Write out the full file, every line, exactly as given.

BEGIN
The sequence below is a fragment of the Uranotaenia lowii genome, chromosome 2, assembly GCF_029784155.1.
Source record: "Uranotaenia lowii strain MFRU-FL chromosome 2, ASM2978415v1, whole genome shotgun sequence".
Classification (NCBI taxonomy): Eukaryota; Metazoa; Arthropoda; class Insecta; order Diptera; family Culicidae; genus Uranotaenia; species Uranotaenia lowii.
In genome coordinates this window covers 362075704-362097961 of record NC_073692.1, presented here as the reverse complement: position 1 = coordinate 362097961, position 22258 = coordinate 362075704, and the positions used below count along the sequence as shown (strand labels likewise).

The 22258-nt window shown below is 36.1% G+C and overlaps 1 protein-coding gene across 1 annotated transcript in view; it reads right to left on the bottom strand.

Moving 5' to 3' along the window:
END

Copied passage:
The sequence below is a fragment of the Uranotaenia lowii genome, chromosome 2, assembly GCF_029784155.1.
Source record: "Uranotaenia lowii strain MFRU-FL chromosome 2, ASM2978415v1, whole genome shotgun sequence".
Classification (NCBI taxonomy): Eukaryota; Metazoa; Arthropoda; class Insecta; order Diptera; family Culicidae; genus Uranotaenia; species Uranotaenia lowii.
In genome coordinates this window covers 362075704-362097961 of record NC_073692.1, presented here as the reverse complement: position 1 = coordinate 362097961, position 22258 = coordinate 362075704, and the positions used below count along the sequence as shown (strand labels likewise).

The 22258-nt window shown below is 36.1% G+C and overlaps 1 protein-coding gene across 1 annotated transcript in view; it reads right to left on the bottom strand.

Moving 5' to 3' along the window: